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Winter Weather On the Way

A Winter Weather Advisory is in effect for the entire region through Monday afternoon. Snow, some heavy at times will work through the region over the next 24 to 36 hours.  Looks like even into Tuesday some snow showers may linger.  Accumulations are likely and in some cases may exceed 5 to 9" across parts of the region.  Look for some colder air to move in for the beginning of the week as well with temperatures in the 20s for highs. 


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WJAC 6 News - Search Results

The following is an archived video story. The text content of that video story is available below for reference. The original video has been deleted and is no longer available.

White-tailed deer tests positive for CWD in Bedford Co.

Pennsylvania Game Commission says deer meat is safe to eat

By Jackalyn Kovac

BEDFORD, Pa. -- A deer killed along Interstate 99 in Bedford County in November was tested for chronic wasting disease.

Officials with the Pennsylvania Game Commission received the results in late December confirming the deer was infected.

The confirmation is the fourth case in the state since it was first seen in 2012.

The sick deer was harvested within the boundaries of one of Pennsylvania's two disease management areas.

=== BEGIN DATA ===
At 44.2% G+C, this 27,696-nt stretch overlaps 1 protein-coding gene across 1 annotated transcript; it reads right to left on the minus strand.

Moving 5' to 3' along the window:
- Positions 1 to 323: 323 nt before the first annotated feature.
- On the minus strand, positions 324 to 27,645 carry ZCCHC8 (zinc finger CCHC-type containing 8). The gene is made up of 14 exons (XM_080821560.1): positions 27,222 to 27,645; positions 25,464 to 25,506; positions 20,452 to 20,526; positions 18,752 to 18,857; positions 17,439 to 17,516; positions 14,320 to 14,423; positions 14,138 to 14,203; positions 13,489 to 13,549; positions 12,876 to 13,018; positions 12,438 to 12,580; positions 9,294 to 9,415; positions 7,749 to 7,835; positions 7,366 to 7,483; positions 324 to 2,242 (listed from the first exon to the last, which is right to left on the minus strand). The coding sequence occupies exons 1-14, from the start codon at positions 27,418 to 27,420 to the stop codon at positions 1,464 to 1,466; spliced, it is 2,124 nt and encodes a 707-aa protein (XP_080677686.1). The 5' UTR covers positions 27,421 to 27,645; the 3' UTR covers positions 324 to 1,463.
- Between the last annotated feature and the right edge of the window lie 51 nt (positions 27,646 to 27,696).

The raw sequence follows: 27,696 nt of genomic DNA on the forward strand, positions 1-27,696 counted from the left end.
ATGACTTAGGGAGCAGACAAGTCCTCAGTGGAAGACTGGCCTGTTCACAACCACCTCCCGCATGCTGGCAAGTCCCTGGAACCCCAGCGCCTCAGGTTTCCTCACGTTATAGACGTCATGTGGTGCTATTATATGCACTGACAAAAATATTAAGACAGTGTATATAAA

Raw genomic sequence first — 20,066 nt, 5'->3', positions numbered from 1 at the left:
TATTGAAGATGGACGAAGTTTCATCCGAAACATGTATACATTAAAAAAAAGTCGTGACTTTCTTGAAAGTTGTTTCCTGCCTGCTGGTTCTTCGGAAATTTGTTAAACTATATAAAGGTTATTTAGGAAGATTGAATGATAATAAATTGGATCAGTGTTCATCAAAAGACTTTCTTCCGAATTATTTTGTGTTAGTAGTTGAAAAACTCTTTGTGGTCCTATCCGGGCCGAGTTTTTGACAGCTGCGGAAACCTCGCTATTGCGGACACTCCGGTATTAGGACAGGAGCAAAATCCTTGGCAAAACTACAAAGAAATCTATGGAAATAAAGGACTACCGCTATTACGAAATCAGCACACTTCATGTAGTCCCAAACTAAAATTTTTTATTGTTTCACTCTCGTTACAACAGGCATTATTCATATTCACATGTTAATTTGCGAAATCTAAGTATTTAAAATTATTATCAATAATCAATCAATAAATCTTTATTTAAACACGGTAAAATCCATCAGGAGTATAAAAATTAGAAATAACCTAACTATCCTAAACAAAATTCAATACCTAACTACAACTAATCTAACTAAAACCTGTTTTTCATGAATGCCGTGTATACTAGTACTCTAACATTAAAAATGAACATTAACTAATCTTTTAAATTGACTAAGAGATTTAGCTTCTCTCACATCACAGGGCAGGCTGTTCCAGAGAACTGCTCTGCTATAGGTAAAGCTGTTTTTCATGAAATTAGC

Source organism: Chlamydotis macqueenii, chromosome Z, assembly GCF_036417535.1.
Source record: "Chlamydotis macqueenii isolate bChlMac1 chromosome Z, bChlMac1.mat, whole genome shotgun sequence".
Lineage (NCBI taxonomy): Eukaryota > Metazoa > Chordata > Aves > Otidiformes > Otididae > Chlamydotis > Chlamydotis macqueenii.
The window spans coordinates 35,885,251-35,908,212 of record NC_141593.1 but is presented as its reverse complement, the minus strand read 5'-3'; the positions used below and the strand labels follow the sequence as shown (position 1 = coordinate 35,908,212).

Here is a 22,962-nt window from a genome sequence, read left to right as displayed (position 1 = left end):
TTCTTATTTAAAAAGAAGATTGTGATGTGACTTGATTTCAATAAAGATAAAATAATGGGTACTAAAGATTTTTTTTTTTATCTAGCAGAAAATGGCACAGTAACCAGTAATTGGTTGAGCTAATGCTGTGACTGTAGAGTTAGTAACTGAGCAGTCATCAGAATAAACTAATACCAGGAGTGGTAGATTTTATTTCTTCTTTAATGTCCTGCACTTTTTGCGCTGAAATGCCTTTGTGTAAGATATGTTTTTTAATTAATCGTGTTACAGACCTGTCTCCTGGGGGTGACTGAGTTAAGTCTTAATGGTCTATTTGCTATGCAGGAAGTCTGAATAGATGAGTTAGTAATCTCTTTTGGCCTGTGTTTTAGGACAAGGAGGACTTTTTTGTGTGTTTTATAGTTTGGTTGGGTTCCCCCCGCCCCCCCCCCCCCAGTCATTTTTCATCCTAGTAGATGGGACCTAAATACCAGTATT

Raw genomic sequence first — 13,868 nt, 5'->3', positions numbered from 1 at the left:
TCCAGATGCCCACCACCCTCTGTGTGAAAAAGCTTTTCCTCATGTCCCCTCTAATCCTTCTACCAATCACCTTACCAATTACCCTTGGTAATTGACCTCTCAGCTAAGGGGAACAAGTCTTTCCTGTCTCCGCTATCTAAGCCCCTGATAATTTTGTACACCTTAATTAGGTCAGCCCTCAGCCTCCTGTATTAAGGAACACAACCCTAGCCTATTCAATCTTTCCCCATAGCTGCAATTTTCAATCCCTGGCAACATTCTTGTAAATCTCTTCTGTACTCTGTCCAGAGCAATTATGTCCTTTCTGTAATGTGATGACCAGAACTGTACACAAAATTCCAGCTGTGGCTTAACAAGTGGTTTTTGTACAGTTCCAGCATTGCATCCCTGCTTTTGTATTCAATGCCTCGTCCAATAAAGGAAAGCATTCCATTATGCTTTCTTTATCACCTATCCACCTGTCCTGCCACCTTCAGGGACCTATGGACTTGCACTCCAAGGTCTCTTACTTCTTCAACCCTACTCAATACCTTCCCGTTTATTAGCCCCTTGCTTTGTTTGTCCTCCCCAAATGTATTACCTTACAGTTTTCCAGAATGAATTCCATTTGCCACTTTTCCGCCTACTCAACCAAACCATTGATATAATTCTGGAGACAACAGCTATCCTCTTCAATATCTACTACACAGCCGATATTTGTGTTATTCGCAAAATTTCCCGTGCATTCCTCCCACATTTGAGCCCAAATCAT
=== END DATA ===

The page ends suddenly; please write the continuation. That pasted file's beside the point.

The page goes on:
The 900-sqaure-mile area in Bedford, Blair, Cambria and Huntingdon counties is montiored by the game commission.

Wildlife Conservation Officer William Brehun says local hunters shouldn't be worried about the sickened game.

"Hunting is permitted in that area and it's actually encouraged," said Brehun. "There is nothing that changes for the hunting allowed in that area. Hunters need to be aware that we are trying to restrict the spread of this disease as much as we can."

Those who hunt in that area are asked to dispose of the possibly infected deer parts, including the brain and spinal column. Officers say meat harvested from the deer is fine to eat.

"There is no known case of CWD affecting human consumption, but if your deer does appear to be sick or unhealthy in anyway, don't eat the meat," said Brehun.

More than 5,000 samples have been collected and tested -- 1,000 from each DMA and 3,000 from across the state.

More results from the additional tests could be released in late January.

Officials say they believe they will be able to control the affected area.

"If a deer is harvested in a DMA, it is important to keep the brain and spinal column so the high-risk parts, where the disease is carried, stays in that area," said Brehun.

There is no way of knowing if a living deer is infected and there is no cure.

If you want to have a deer tested, contact the Department of Agriculture.

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Edgar Snyder

Washington Times